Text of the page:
The team is expected to practise Monday and Tuesday before travelling to Edmonton.

The Canucks will be trying to generate the cohesiveness and momentum in these practices that they failed to find in their exhibition games.

“Every practice is important, especially at the beginning of the year with a team that has so many new faces,” Green said. “We've got to try to find some lines. It's the first game that we've had close to a full group. I don't think we created a lot tonight, but I'm not quite sure if that's because of the lines or just because of the game itself.”

The Canucks outshot the Oilers 28-18 but generated so little sustained pressure and quality scoring chances that Green changed his lines in the third period.

Pettersson, who started the game between wingers Garland and Alex Chiasson, finished with Nils Hoglander and Vasily Podkolzin.

Garland auditioned in the pre-season with centres Miller, Pettersson and Bo Horvat, but has yet to find a home in the lineup. After arriving from the Arizona Coyotes in July’s blockbuster trade, Garland admitted there was “definitely a lot of adjusting” during the pre-season. He said he hasn’t played as well as he wanted.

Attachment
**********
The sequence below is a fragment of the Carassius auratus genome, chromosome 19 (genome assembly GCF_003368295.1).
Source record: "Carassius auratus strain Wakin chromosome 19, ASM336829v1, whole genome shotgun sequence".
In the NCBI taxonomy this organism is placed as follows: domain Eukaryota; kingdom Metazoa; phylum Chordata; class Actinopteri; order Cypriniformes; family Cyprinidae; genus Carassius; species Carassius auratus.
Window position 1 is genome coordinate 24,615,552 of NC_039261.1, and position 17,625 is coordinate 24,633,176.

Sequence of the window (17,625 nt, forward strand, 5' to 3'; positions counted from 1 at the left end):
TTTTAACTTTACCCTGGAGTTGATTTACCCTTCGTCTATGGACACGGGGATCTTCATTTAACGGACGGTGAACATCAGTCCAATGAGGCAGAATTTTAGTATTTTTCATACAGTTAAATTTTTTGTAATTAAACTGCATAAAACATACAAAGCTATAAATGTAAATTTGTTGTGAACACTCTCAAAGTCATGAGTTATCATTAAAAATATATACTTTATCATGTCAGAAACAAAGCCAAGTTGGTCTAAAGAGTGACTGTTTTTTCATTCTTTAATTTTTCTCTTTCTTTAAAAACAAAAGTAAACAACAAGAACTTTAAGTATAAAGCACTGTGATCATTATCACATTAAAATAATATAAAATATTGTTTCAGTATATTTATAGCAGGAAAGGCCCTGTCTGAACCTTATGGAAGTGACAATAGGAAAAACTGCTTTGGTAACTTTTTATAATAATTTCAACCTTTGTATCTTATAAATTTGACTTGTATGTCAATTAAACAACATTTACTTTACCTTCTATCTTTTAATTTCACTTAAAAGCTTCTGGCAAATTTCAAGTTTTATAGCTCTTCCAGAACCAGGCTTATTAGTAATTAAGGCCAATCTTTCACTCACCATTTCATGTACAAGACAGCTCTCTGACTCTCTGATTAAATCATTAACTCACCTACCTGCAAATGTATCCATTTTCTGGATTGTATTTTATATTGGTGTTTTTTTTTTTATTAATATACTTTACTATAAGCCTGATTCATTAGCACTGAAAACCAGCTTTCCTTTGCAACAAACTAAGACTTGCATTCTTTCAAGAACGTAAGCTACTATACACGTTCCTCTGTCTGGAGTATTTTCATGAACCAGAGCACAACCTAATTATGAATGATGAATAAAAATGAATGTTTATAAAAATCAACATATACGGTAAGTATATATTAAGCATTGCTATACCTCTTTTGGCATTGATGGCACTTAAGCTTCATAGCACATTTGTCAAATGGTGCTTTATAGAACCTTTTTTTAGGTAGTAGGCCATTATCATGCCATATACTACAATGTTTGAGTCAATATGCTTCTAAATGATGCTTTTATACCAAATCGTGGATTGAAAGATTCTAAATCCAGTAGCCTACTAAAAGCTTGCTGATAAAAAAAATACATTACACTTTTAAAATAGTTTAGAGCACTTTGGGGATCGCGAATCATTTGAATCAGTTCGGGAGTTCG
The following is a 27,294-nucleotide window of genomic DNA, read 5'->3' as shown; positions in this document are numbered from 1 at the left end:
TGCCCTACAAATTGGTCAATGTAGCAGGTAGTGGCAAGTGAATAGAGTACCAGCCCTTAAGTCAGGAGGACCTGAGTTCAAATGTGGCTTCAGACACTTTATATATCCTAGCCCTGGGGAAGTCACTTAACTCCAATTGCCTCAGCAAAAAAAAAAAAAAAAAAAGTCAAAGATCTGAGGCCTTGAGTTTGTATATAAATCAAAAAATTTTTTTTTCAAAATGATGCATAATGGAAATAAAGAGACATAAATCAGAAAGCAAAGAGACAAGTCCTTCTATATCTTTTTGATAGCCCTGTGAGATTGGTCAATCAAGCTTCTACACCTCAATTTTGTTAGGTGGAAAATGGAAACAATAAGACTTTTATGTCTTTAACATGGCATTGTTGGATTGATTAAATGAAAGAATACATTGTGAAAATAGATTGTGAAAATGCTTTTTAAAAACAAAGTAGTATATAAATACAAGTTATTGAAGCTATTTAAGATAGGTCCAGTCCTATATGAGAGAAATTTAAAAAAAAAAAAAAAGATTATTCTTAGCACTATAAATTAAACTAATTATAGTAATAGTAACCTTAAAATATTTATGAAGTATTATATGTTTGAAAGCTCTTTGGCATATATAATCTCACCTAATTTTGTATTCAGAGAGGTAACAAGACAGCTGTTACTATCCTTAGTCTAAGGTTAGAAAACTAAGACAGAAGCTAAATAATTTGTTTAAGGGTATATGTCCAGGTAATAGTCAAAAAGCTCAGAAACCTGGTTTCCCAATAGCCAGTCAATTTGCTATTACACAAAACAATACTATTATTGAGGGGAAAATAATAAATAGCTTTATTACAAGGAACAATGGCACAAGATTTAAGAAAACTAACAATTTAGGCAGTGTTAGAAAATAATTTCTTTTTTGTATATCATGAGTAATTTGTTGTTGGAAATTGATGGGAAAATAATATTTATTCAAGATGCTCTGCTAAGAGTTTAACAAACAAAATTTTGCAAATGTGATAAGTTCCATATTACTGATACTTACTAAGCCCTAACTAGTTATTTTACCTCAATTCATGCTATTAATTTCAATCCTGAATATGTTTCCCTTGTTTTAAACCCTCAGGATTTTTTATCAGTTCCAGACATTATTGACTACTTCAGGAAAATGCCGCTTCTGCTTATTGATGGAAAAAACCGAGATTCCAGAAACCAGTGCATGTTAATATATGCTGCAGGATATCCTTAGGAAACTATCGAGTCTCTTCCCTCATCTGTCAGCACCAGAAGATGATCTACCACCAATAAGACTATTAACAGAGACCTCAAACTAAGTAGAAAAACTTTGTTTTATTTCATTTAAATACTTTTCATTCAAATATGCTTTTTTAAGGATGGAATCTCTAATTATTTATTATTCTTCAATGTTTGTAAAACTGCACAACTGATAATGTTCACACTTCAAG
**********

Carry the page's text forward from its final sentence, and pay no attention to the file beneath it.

Neither has his new team.

“I know I was on a different team, but we didn't play any pre-season games last year and we got off to a good start,” he said. “I don't know if (pre-season success) correlates; I'm sure if you win a bunch, you feel good about yourself. But you might go out and lose the home opener.